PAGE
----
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Easter Holidays...or not?

Normally at this time of year all the children would be having a 2-week Easter holiday; a break from schoolwork, from the normal routine and rhythm of the school day. If your household is anything like mine, this would include late mornings, lazy days in PJ’s, relaxing the usual mealtimes and generally kicking back. But in these unusual and strange times when lots of us are already at home should we still treat the Easter Holidays in the same way?

All of the current advice about coping at home includes:

1. Keep your daily routines going as much as possible, whilst allowing for the fact that things are different.

2. Get some fresh air and exercise together every day – take advantage of being able to leave our homes once a day and get some fresh air. Being outside is great for wellbeing.

3. Connect online with friends and family – encourage your children to stay in touch with their friends

4. Check out free virtual activities available – there are lots out there at the moment – encourage your children to find things that interest them.

But should we mark that this is the Easter Holiday? I think my advice would be to try to stick to routine as much as possible but maybe loosen the expectations of what schoolwork needs to be completed in a day! Have a long weekend break, Good Friday through to Easter Monday, where, if you can, no-one in the house works, everyone takes a break, a mini holiday. Let the routines go out of the window for those 4 days, have a lie-in, eat breakfast at lunch time and stay up late, but come Tuesday 14th April, re-start and get back to your new normal!

Having a prolonged, 2 week break, could be tricky and present all sorts of problems trying to then get back to your normal routine. Since ‘lockdown’ you will have been working hard to establish some sense of normality and predictability for your children, both of which make children feel safe, throwing that out of the window could just undermine all of your effort.

Keeping safe as a parent is not just about social distancing it is also about finding ways to keep ‘sane’!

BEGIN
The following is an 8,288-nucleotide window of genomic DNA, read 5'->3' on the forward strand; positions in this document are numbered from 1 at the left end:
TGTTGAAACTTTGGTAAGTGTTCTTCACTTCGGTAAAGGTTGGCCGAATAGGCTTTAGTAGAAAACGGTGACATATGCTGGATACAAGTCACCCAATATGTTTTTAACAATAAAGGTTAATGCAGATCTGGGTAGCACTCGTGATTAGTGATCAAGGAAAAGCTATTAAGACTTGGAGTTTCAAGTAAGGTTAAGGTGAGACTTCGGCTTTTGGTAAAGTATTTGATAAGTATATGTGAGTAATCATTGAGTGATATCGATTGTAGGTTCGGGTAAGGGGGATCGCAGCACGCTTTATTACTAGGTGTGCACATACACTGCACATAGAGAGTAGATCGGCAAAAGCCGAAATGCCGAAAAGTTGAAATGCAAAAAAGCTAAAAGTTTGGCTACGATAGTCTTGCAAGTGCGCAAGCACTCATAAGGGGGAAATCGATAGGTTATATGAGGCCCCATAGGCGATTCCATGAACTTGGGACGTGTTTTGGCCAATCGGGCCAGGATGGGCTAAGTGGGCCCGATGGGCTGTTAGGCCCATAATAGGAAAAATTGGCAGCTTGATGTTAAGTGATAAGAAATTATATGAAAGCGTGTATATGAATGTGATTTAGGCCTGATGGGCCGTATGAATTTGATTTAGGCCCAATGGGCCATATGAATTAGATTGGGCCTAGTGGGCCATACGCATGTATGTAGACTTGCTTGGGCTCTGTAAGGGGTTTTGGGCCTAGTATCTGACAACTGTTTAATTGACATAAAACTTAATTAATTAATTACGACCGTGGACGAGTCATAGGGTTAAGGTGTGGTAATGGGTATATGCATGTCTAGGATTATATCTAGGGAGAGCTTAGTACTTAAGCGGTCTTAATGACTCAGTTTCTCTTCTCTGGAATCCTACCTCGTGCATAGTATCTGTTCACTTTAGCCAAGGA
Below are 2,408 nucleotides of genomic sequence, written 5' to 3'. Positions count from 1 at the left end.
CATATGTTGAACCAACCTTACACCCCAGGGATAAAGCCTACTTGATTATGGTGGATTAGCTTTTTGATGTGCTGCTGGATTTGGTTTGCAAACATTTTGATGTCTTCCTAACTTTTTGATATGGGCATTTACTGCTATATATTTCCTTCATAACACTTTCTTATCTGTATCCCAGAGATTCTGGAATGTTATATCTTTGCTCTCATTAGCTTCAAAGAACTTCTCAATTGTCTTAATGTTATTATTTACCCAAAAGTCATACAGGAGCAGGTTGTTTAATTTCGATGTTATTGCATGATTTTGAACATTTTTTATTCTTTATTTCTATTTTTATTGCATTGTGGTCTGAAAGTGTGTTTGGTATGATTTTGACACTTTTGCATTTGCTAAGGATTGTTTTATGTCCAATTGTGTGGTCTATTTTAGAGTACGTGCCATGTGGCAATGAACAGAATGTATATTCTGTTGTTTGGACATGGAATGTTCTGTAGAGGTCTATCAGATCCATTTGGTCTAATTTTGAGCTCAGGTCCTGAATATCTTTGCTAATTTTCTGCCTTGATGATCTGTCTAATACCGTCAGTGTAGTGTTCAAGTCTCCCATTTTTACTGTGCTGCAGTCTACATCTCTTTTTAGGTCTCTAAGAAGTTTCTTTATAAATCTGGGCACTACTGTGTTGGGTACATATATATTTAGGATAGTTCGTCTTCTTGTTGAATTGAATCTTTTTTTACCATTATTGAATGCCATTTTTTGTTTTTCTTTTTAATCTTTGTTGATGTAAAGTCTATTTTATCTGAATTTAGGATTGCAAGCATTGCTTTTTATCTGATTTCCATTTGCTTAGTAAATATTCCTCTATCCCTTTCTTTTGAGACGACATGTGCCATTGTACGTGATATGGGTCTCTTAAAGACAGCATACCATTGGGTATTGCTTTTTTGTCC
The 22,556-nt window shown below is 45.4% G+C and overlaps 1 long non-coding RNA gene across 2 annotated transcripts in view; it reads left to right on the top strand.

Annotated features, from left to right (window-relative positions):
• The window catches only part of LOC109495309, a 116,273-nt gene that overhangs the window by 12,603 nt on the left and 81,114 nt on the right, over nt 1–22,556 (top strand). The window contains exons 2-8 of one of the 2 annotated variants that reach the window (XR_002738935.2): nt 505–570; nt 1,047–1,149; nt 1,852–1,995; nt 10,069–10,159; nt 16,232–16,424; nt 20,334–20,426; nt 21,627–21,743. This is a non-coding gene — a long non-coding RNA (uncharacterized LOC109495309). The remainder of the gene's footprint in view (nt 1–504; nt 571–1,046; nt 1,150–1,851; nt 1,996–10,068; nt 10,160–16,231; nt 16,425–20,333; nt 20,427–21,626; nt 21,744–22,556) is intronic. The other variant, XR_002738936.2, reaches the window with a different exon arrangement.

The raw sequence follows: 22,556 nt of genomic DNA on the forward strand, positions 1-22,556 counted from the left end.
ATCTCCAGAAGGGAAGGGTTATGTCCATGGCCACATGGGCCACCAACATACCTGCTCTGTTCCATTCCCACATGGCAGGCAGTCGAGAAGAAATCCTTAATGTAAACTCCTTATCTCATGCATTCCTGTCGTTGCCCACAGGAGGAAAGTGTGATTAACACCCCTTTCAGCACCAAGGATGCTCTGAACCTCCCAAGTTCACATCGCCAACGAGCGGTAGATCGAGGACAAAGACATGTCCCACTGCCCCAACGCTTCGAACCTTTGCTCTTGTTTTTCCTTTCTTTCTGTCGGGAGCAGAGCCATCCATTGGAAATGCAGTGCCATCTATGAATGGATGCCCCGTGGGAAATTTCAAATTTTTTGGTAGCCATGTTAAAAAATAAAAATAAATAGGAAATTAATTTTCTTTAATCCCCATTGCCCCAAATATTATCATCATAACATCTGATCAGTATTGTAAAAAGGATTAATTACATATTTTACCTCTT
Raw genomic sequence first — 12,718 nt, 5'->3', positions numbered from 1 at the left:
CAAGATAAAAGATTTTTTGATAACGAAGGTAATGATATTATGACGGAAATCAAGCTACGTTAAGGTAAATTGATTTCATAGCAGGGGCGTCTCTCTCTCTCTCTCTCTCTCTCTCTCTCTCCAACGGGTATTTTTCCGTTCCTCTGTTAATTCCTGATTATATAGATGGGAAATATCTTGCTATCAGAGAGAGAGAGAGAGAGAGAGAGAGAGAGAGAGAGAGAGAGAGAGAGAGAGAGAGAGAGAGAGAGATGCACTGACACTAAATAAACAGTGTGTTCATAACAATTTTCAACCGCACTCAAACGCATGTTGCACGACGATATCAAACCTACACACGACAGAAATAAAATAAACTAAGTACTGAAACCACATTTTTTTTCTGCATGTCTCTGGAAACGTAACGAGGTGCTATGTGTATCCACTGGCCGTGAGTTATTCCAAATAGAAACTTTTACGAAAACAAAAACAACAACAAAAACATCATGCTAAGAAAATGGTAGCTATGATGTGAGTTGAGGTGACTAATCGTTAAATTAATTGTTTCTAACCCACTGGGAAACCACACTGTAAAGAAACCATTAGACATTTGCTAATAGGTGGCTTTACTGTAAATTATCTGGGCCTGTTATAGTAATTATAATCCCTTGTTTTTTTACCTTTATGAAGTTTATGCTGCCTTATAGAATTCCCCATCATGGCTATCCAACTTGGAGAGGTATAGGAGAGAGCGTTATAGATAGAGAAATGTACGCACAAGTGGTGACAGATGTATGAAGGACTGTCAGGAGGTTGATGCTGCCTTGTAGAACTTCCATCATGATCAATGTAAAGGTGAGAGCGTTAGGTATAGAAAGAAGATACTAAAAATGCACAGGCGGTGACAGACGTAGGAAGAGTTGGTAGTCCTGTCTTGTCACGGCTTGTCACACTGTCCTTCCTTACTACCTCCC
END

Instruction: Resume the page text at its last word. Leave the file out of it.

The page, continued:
1. Remember you are not a teacher – you can only do your best to support your children with their schoolwork.

2. Take time out for yourself – it might be really difficult to find time or even physical space, but it is vitally important the YOU do something that you enjoy.

3. Try not to compare yourself to what other families are doing or the way they are handling this situation. Everyone copes differently and every family is different; you need to do what is best for you and your family.

4. Seek support and ask for help if you are struggling (it’s hard work having children at home all time!).

My last word of advice comes from personal experience: respect your child’s boundaries – just because they are at home all the time doesn’t mean that they want to spend all of their time with you! You might be revelling in having them at home, knowing that they are safe, but they still need their space. Peers are still important; talk to them about how to connect with other family members and you and how that could work. Set up a routine which schedules in family time (meals are often a good point of connection) and let them know that you’re available to talk. You need to model behaviour that is positive for wellbeing too, you need to ‘Practise what you Preach’ – so if you are telling your teenagers to limit their news intake then you need to do that as well.

There is no right or wrong answer here; this is unchartered territory, life is very uncertain, and you won’t have all of the answers, and it’s OK to not to have all the answers no one does at the moment. We all need to try to find our way through this together, one day at a time, one small step at a time, knowing that everyone else is feeling the same and knowing that it will end!

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